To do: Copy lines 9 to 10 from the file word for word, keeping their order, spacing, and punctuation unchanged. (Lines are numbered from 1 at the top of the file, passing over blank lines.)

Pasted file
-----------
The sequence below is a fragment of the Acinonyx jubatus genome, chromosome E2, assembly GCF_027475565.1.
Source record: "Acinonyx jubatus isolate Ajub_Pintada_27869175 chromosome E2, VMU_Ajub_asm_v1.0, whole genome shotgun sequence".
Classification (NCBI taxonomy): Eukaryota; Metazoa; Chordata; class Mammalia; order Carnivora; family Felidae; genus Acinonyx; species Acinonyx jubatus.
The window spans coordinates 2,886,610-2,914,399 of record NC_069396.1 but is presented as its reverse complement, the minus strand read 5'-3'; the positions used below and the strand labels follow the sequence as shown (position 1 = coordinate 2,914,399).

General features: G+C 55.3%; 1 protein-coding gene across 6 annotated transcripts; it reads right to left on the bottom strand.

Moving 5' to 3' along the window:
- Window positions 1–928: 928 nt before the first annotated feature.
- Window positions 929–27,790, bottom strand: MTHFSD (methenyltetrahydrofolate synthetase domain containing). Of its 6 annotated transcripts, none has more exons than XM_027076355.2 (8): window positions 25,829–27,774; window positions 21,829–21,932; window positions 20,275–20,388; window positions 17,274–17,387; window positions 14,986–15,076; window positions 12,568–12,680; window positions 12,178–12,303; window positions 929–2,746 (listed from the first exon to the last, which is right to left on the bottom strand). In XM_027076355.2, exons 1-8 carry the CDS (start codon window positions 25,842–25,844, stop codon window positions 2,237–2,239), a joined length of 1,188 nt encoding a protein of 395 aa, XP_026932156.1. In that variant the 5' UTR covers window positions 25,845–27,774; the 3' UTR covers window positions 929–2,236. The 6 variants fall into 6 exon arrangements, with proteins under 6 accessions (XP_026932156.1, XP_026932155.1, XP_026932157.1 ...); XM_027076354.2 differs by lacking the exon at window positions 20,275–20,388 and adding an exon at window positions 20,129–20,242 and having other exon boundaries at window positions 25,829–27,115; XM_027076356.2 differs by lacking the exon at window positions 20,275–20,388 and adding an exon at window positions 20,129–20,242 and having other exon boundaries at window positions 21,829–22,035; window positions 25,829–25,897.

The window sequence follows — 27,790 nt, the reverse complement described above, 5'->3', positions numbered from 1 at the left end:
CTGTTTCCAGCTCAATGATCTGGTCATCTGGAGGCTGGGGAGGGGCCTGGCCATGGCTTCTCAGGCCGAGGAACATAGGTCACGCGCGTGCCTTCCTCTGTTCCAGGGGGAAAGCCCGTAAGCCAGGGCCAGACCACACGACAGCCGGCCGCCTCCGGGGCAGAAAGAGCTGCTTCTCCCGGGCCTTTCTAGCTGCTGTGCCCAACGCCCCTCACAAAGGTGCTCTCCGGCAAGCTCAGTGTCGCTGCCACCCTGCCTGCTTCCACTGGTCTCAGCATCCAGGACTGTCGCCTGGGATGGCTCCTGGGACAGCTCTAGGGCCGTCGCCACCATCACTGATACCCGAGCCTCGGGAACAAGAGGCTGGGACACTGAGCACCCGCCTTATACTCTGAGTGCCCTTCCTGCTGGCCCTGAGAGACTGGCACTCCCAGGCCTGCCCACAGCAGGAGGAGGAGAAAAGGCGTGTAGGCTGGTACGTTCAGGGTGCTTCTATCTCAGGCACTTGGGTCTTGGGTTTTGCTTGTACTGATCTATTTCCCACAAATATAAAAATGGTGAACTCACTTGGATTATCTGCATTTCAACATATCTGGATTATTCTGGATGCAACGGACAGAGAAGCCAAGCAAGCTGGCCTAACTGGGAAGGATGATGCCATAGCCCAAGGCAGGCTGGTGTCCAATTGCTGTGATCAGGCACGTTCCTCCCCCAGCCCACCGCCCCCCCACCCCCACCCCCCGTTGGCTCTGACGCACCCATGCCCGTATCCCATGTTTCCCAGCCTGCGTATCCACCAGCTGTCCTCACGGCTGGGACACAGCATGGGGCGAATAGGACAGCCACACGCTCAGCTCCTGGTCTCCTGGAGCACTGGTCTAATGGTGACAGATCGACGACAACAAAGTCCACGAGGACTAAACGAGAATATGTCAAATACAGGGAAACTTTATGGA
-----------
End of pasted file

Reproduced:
The window sequence follows — 27,790 nt, the reverse complement described above, 5'->3', positions numbered from 1 at the left end:
CTGTTTCCAGCTCAATGATCTGGTCATCTGGAGGCTGGGGAGGGGCCTGGCCATGGCTTCTCAGGCCGAGGAACATAGGTCACGCGCGTGCCTTCCTCTGTTCCAGGGGGAAAGCCCGTAAGCCAGGGCCAGACCACACGACAGCCGGCCGCCTCCGGGGCAGAAAGAGCTGCTTCTCCCGGGCCTTTCTAGCTGCTGTGCCCAACGCCCCTCACAAAGGTGCTCTCCGGCAAGCTCAGTGTCGCTGCCACCCTGCCTGCTTCCACTGGTCTCAGCATCCAGGACTGTCGCCTGGGATGGCTCCTGGGACAGCTCTAGGGCCGTCGCCACCATCACTGATACCCGAGCCTCGGGAACAAGAGGCTGGGACACTGAGCACCCGCCTTATACTCTGAGTGCCCTTCCTGCTGGCCCTGAGAGACTGGCACTCCCAGGCCTGCCCACAGCAGGAGGAGGAGAAAAGGCGTGTAGGCTGGTACGTTCAGGGTGCTTCTATCTCAGGCACTTGGGTCTTGGGTTTTGCTTGTACTGATCTATTTCCCACAAATATAAAAATGGTGAACTCACTTGGATTATCTGCATTTCAACATATCTGGATTATTCTGGATGCAACGGACAGAGAAGCCAAGCAAGCTGGCCTAACTGGGAAGGATGATGCCATAGCCCAAGGCAGGCTGGTGTCCAATTGCTGTGATCAGGCACGTTCCTCCCCCAGCCCACCGCCCCCCCACCCCCACCCCCCGTTGGCTCTGACGCACCCATGCCCGTATCCCATGTTTCCCAGCCTGCGTATCCACCAGCTGTCCTCACGGCTGGGACACAGCATGGGGCGAATAGGACAGCCACACGCTCAGCTCCTGGTCTCCTGGAGCACTGGTCTAATGGTGACAGATCGACGACAACAAAGTCCACGAGGACTAAACGAGAATATGTCAAATACAGGGAAACTTTATGGA